New York Jets jack-of-all-trades Ty Montgomery sees tons of opportunities for him to play a role even if he doesn’t have a position.
New York Jets offensive weapon Ty Montgomery is a difficult player to label. Is he a wide receiver, a slot receiver, a running back, or a returner? The answer might be a little of everything, or it might be even simpler: effective weapon.
Montgomery, one of several “positionless weapons” the team has, is here on a one-year deal. He’s previously played with the Green Bay Packers and Baltimore Ravens, playing some receiver and some running back.
Montgomery spoke to Manish Mehta of the New York Daily News and feels like he has a legitimate opportunity to be a threat in the offense. He said a key has been that head coach Adam Gase hasn’t been trying to lock him into one role.
“He’s not really struggling with ‘are you a running back or are you a receiver?’ When we have conversations, he just says, ‘You’re a football player. I know what you can do as a route runner and I know what you can do running the ball.’ He doesn’t seem to be trying to figure out whether I’m a running back or you’re a receiver. I feel like a true hybrid in this offense.”
Being used as a hybrid is probably the best way for Montgomery to see the field. Le’Veon Bell is going to be the starting running back, and the top three wide receivers will be Robby Anderson, Quincy Enunwa, and Jamison Crowder.
Montgomery isn’t going to unseat any of them as a one-position player. However, if Gase can send him into the huddle and line him up anywhere on the field, it gives him a chance to confuse defenses and make them uncertain coming up to the line of scrimmage. That’s a path to playing time for Montgomery.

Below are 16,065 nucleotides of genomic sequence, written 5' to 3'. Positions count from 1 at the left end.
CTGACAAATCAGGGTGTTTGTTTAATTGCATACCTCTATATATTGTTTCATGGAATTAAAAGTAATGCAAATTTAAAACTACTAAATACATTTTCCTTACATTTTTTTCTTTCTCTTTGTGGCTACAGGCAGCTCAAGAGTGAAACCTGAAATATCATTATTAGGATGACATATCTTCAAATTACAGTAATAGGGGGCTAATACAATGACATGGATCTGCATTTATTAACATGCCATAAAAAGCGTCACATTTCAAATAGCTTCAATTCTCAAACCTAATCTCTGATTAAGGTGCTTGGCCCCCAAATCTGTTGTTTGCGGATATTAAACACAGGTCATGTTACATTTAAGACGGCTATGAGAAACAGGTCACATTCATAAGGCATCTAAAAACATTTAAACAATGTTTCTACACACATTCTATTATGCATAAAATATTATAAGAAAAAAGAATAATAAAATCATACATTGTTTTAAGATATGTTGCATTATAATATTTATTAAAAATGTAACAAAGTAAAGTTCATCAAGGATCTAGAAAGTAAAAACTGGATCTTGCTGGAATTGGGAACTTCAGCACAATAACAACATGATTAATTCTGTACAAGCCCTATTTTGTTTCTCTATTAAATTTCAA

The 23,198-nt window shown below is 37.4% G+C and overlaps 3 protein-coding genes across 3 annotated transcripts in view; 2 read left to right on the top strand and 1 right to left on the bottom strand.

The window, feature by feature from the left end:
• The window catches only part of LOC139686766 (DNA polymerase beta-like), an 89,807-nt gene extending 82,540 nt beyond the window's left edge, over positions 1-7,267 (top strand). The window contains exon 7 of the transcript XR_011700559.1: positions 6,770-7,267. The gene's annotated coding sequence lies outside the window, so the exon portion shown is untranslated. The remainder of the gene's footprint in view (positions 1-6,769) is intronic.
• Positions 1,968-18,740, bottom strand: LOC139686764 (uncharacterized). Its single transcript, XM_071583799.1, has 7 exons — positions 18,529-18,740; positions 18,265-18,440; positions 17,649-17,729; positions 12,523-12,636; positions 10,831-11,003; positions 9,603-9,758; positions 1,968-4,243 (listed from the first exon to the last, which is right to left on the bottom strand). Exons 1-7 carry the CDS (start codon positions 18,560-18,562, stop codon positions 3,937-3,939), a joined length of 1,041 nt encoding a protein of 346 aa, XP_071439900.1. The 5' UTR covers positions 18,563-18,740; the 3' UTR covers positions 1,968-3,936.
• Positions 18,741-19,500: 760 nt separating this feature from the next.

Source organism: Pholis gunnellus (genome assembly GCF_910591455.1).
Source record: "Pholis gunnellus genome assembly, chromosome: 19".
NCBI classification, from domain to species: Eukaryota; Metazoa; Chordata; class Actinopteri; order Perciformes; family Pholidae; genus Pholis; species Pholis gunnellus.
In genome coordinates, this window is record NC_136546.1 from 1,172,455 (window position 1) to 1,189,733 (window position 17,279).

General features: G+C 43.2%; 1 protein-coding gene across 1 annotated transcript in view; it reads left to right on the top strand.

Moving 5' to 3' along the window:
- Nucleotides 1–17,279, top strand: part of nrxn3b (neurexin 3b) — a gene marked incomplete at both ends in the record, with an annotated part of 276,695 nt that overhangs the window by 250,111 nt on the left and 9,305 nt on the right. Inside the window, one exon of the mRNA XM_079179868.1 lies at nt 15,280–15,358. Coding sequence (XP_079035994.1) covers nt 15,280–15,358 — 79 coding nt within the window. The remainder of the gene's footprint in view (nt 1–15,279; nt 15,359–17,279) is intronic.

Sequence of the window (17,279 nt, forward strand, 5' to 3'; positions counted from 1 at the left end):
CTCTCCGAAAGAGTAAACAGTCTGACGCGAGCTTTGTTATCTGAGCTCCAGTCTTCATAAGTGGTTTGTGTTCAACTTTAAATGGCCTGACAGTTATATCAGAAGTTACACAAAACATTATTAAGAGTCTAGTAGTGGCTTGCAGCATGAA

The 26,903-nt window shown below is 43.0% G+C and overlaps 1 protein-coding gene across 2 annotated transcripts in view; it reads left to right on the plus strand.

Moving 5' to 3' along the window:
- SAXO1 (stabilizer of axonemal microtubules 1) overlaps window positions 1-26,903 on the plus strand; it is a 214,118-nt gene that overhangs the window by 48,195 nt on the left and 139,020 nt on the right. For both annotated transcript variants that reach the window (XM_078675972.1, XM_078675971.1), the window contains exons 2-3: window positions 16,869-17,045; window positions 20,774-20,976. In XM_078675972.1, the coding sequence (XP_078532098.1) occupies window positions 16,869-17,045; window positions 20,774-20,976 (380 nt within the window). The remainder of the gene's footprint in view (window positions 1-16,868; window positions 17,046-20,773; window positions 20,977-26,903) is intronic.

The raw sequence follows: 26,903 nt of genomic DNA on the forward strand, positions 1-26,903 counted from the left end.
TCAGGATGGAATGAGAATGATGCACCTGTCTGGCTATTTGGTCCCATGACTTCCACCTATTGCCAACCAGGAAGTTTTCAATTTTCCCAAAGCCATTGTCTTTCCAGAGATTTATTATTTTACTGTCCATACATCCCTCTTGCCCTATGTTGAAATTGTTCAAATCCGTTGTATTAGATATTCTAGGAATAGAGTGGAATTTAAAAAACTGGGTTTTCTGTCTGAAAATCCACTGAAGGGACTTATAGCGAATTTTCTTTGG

Montgomery is comfortable playing the role of pass-catcher or runner. His experience as a receiver will allow him to line up to run routes, and he is also sure-handed enough to make catches out of the backfield.
“I’ve done 20 carries up the middle and four targets in a game. I’ve also had 10 targets with three carries in a game,” Montgomery said. “Whatever is working for me that day. That’s one of the advantages that I have in my game. Whatever is working. If the run game’s working, then I can stick with the run game. If the pass game, and we’re having better matchups in the pass game — then I can go out there and win one-on-ones.”
Montgomery has been effective in both roles, averaging 4.9 yards per carry (932 total) and 8.3 yards per reception (892 total). He’s put the ball in the end zone 10 times, and has added 794 yards on kick returns through his four-year career.
One thing Gase has shown a lot of in practice is using Montgomery and Bell together in the backfield in two-back sets. It creates questions for the defense, and with two very talented backs, the defenses won’t know who to key in on.
“It gives the defense problems, whether it’s a mismatch in the passing game, whether it’s personnel and we’re running the ball. Because of our abilities, it could look like a pass, and we could run the ball,” according to Montgomery. “Or it could look like a run and we could throw the ball. I ran the full route tree my rookie year. I was running routes against cornerbacks. I remember plenty of battles with Marcus Peters in college. So, I’ve seen some really good corners and I still believe I can go out there and win.”
Montgomery entered the league at wide receiver before his move to running back in 2016, which was done out of necessity. That versatility will be a key for Montgomery to see playing time for the Jets this season.